Tuesday, 27 September 2011

Learning from Jehovah's Witnesses...


Sunday last I chanced across some Jehovah’s Witnesses as they plied their proselytising ways in Harecroft, a little hamlet between Cullingworth and Wilsden. I didn’t stop to chat but the occasion popped into my mind when I read David Green’s latest piece on scientology.

And the thought wasn’t the usual, ‘good grief, what are these people on’ but a question. Simply put, is there anything we can learn from Jehovah’s Witnesses – or for that matter Mormons and Scientologists?

After all, these groups are the successful end of barking pseudo-christianity – there are over seven million JWs, around 13 million Mormons and Scientology claims several million (although the true figure is perhaps below 500,000).

Set against a world population of several billions these aren’t big numbers but that isn’t the point – these are organisations with extremely heterodox beliefs (I am being kind here) and that require adherents to make significant life changes to belong. You can’t simply toddle along with the same old sinful practices, you will have to tithe, you will have to separate yourself from the corrupt world and you will have to accept the disciplines of the church.

So what can we learn?

Around a dozen men and women were out on a September morning knocking on the doors of people in Harecroft. Knowing full well that the response would be varied – from a door slammed rudely in the face to polite engagement. Every now and then someone will get a bite – rather than the slammed door, real interest and a discussion about what Jehovah offers.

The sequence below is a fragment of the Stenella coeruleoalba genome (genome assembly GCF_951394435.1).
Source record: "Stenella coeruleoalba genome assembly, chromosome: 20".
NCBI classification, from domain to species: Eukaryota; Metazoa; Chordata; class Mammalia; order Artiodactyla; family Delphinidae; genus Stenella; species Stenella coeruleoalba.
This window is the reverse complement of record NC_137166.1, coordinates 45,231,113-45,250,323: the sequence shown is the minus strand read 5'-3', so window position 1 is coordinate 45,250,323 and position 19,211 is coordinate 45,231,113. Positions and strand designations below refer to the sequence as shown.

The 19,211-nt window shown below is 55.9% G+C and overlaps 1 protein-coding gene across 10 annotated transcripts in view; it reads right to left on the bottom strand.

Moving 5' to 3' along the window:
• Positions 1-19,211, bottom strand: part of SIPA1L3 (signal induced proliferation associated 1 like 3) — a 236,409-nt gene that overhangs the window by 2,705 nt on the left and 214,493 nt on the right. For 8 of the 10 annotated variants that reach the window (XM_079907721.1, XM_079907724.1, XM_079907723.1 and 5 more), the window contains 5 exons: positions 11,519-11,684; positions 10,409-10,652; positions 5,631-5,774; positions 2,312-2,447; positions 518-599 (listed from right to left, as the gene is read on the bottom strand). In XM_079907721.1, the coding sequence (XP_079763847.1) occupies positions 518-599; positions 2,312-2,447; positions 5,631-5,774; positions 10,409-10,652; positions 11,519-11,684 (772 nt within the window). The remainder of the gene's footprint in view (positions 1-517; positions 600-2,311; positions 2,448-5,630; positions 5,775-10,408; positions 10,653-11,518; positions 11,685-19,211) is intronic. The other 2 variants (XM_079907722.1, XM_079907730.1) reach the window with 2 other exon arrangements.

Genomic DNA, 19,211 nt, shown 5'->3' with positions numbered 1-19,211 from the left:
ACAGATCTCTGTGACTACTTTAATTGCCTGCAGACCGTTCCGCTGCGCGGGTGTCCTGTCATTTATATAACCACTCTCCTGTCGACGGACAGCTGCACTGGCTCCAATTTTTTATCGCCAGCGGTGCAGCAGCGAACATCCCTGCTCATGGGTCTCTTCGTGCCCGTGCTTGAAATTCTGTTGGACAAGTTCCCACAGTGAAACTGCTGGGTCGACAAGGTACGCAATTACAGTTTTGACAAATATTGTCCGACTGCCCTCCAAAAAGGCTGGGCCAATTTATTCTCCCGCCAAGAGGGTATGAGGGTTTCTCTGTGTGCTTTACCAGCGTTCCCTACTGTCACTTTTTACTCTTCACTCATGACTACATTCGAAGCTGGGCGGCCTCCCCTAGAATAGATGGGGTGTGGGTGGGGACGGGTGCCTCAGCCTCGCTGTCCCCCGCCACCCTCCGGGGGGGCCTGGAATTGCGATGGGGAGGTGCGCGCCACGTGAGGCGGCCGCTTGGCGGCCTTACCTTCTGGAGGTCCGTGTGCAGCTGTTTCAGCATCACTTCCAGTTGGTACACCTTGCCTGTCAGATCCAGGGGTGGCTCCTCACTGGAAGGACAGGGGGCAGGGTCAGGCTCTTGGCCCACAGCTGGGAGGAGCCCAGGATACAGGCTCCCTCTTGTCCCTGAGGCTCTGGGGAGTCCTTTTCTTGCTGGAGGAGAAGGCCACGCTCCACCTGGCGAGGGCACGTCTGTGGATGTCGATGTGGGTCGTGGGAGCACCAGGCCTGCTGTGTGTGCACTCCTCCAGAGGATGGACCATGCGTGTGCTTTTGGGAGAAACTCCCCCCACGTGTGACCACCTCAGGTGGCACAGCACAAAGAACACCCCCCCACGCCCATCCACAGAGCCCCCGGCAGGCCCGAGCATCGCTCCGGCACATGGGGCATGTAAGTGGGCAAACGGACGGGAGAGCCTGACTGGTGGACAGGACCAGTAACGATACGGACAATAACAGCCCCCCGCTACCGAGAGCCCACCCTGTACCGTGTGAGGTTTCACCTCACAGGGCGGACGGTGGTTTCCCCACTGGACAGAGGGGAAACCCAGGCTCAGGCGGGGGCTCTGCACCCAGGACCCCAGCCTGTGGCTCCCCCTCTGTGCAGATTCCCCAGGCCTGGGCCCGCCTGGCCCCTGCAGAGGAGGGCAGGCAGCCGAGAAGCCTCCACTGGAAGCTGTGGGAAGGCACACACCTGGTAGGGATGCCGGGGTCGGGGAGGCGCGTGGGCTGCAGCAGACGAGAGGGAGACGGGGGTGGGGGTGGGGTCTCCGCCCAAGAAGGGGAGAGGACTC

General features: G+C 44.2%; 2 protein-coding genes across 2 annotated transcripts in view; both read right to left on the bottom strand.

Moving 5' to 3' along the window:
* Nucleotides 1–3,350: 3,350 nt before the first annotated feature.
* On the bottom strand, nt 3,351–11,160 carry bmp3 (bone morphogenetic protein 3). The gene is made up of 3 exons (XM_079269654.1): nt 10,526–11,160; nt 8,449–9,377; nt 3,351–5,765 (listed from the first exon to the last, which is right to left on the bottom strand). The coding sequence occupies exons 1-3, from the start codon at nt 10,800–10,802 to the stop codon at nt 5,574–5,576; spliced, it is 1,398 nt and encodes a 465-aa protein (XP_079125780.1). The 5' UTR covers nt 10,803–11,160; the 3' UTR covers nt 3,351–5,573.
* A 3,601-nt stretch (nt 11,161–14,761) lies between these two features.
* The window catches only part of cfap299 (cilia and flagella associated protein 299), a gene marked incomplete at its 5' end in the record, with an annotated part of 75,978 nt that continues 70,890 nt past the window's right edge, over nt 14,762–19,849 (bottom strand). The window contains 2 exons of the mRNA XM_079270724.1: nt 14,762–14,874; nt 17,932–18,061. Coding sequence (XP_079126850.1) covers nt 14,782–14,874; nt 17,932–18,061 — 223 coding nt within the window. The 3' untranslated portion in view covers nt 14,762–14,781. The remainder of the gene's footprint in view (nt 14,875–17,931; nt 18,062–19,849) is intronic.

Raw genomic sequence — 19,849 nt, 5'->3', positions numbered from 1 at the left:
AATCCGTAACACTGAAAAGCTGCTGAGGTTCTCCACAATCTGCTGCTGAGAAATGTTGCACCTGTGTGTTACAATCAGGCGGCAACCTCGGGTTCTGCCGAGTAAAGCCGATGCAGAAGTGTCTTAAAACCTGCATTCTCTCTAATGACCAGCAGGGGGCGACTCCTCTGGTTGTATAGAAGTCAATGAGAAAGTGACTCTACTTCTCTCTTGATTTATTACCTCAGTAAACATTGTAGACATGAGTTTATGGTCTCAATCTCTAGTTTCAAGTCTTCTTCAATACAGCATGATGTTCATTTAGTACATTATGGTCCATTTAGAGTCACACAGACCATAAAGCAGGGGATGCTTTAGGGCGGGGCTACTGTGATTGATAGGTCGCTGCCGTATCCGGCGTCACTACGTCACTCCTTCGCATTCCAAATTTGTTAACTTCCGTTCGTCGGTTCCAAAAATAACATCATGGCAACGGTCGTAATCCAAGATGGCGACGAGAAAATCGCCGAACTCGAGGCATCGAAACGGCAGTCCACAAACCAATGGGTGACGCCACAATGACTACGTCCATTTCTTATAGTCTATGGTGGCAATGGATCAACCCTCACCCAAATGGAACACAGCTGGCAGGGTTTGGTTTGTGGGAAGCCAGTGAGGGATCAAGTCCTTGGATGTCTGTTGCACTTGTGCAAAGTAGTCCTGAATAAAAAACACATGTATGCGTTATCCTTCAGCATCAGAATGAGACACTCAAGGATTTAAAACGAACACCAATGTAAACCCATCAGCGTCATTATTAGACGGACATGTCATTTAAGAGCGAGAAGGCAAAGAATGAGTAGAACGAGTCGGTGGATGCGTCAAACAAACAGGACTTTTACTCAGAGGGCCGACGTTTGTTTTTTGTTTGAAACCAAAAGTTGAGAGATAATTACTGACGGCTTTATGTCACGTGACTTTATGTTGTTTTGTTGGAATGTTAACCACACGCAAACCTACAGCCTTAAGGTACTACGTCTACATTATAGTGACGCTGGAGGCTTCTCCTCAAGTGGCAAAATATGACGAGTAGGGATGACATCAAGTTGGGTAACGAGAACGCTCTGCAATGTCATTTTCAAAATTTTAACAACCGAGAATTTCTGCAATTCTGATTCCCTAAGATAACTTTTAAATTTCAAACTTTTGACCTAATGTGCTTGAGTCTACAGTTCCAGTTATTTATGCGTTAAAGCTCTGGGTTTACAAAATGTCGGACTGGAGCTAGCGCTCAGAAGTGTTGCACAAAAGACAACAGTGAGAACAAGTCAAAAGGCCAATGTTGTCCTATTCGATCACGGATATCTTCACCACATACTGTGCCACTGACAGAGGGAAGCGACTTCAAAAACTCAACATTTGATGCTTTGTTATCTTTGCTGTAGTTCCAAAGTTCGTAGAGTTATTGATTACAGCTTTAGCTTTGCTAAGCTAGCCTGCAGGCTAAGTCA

Every week these people go out seeking to spread their message. Not in a cynical, worldly-wise manner but from sheer conviction and duty. We can, in our snide, knowing way, mock what these people believe but we should learn from their commitment and sense of conviction. We do not do this, we have ‘better-things-to-do’, places to go, grand jobs to undertake and much else of importance and moment.

Gordon Dickson wrote Necromancer as a prequel to his Childe Cycle (the most famous part of which is the Dorsai Trilogy) in which he set the context for man’s splintering as he expands through space – and the search for ‘responsible man’, a drawing together of three core traits: faith, courage and intellectual curiosity. Groups such as the Jehovah’s Witness are echoed in the “Friendlies” – planets populated by true believers.

The lesson we can draw from faith isn’t that it can ever take the place of enquiry – the problem with fanaticism is that is brooks no questioning, no doubt – but that we need faith to provide the motivation to go to Harecroft on a cold morning and knock on doors. Not just one morning but morning after morning – without the self-imposed discipline of duty, without true belief you will not do this, you will stay in bed and read or lounge on the sofa and watch the telly.

Without faith – however transient – we will not act to persuade others of what we believe. If there is only doubt, mere scepticism, then there can be no truth and no justice. This is the lesson I take from those dozen men and women in Harecroft that morning – a lesson to believe and to make sure others are told of that belief.

A reminder that knocking doors, making phone calls, writing letters – engaging with the world – cannot be substituted with slick PR, with shiny ads and with banks of computers. A prompt that two minutes of face-to-face conversation communicates more than the cleverest of advertisements or the most well-crafted of press releases.


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